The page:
Important Note: To use emulators on your PS Vita you need game backups in the form of Rom files (which you can search for in Google). Be warned though, these and any other emulators out there exist for game owners to be able to play backups of games they own and not to foster piracy, which is illegal.

Step 4: Now, with everything ready, head back up to the ‘PSP’ folder and turn it into a ‘ZIP’ file. There’s a catch though: Make sure not to compress the new ZIP file. There are a variety of tools available for Windows users that can create ZIP files without compression. On the Mac though, the only one I found is Keka. It’s free and does the job well enough.

Keka Mac Archiver

Once you create a new ZIP file from the PSP folder, rename that ZIP file with a name that is no longer than eight (8) characters and all in caps, including the extension (in my case I named the file ‘PSPSTF.ZIP’).

Cool Tip: In some cases, naming the zip file ‘INSTALL.ZIP’ has proven to work better.

Step 5: With your ZIP file ready, head to the Save data folder that you’ve used before (the one with the 660.PBP file in it. Check our detailed tutorial on how to easily hack your PS Vita if you need help locating it) and then place the newly-created zip file into that folder.

PS Vita Emulator ZIP Moved to Save Folder

Transfer To Your PS Vita

Step 6: Now close that folder, open the qCMA app and then transfer the Save data file to your hacked PS Vita. If you have a hacked PS Vita, you should already be familiar with both the qCMA app and with the process of transferring the Save data file to it. If you need a reminder though, read the entry linked just above, where the process is clearly explained.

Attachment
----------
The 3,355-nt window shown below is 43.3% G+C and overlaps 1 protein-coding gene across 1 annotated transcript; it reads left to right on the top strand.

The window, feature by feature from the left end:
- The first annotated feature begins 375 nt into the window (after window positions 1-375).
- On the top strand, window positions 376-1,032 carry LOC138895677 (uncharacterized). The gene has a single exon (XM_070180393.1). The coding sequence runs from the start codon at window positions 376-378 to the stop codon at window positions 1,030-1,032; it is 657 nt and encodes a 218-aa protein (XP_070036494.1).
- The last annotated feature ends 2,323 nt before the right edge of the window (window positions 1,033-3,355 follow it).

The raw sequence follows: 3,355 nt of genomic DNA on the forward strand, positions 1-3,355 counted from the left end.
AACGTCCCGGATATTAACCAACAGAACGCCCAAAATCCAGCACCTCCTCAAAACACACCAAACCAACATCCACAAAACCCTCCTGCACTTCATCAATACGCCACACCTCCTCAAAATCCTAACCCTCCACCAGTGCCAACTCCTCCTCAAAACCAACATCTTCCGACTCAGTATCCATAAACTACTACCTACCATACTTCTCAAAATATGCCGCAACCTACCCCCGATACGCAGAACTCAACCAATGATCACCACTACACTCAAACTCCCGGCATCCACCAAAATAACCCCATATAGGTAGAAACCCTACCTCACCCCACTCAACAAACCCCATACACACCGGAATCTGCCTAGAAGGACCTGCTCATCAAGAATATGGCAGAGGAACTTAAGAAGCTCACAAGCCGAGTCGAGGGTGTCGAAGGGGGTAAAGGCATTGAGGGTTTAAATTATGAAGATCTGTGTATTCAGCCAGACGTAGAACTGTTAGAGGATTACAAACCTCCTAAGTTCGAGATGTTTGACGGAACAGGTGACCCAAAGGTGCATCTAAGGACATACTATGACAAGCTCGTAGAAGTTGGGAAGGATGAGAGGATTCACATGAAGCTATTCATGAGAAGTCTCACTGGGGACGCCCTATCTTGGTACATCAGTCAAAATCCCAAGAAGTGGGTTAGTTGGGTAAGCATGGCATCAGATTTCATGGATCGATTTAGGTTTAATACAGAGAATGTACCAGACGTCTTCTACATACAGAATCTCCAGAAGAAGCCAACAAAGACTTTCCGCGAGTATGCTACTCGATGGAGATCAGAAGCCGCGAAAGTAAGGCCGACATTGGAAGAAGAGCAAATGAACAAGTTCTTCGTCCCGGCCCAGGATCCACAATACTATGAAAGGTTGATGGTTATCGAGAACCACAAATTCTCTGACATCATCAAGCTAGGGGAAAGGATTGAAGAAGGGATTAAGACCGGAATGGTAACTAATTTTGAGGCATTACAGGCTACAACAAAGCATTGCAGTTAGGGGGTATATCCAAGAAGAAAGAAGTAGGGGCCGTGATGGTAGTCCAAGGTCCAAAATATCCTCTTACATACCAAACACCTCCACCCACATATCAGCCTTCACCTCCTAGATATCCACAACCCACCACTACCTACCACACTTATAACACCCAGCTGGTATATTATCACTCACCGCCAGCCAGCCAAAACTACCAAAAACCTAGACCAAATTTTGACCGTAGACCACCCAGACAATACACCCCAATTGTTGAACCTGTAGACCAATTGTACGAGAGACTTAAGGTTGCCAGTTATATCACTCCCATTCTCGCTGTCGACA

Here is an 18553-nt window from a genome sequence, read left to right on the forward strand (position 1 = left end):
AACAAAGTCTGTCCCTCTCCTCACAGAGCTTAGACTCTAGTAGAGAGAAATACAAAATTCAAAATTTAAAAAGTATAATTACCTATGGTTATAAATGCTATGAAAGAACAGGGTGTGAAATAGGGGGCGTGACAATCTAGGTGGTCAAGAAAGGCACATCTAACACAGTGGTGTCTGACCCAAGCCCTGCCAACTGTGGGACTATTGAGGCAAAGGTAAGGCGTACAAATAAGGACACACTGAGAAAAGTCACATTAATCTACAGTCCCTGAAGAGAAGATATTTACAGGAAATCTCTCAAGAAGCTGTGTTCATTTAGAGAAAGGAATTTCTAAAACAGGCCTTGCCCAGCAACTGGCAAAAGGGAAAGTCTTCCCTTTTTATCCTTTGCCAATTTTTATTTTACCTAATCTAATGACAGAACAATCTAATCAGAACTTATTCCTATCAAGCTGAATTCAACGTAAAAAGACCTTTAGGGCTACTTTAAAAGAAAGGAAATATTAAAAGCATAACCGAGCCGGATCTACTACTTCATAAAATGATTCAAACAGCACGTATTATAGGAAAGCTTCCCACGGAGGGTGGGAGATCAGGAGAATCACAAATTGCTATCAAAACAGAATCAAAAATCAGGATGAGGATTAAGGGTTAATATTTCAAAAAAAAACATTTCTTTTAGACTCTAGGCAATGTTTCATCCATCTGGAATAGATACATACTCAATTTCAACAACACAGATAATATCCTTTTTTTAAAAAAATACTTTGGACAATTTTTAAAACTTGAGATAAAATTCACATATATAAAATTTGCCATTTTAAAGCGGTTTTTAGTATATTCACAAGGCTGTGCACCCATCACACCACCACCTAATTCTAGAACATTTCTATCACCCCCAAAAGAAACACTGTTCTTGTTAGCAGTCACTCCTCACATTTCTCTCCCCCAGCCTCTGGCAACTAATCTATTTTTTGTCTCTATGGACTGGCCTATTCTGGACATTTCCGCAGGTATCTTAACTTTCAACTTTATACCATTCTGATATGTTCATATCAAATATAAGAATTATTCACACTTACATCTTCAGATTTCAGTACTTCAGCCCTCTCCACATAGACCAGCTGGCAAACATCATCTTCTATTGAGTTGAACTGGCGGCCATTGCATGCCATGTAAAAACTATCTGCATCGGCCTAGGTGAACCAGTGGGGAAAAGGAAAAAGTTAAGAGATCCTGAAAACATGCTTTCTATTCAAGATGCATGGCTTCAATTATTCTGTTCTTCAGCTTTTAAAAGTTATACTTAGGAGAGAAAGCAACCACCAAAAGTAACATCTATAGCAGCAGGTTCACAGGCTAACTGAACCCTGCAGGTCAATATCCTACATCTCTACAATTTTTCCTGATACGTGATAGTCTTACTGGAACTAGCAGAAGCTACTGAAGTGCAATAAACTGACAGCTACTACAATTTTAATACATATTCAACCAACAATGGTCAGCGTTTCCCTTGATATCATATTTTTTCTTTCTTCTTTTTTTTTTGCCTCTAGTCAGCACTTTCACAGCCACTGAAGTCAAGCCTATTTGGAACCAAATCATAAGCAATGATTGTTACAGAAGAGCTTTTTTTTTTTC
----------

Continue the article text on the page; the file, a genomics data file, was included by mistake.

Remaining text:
Once the transfer is complete, on your PS Vita start the PSP emulator using the exploit game.

Hack Your PS Vita Main

On Your PS Vita

Step 7: On the XMB on your PS Vita, under the Game section, you will now see the emulator you just transferred. If you transferred more than one, then only a random emulator will show up. What you have to do to get them all to show up and have them copied to your memory card (a lot better than just playing from the Save file itself) is just press the triangle button while you have the emulator selected and then select the Install option.

PS Vita Emulator Install

This will install ALL of the emulators directly onto your Vita’s memory card.

Once installed, your Vita will prompt you to delete the emulator file. Go ahead and do so.

PS Vita Emualtor Delete File

Step 8: Now, when you head to the Game section in the XMB on your Vita you will notice that the emulators are nowhere to be seen. To make them show up for good, on your Vita press the Select button to bring up the VSH Menu. There, select Restart VSH.

PS Vita Restart VSH

This will restart the PSP emulator and refresh all of its files, making the emulators you just installed visible and ready to use.

PS Vita Emulator List

There you go. Enjoy your retro gaming! And keep an eye on GuidingTech for more useful tutorials on how to make the most out of your hacked PS Vita.

Also See
#psp#psvita

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Alvaro Bernedo

Written By

Alvaro Bernedo

Contributor at Guiding Tech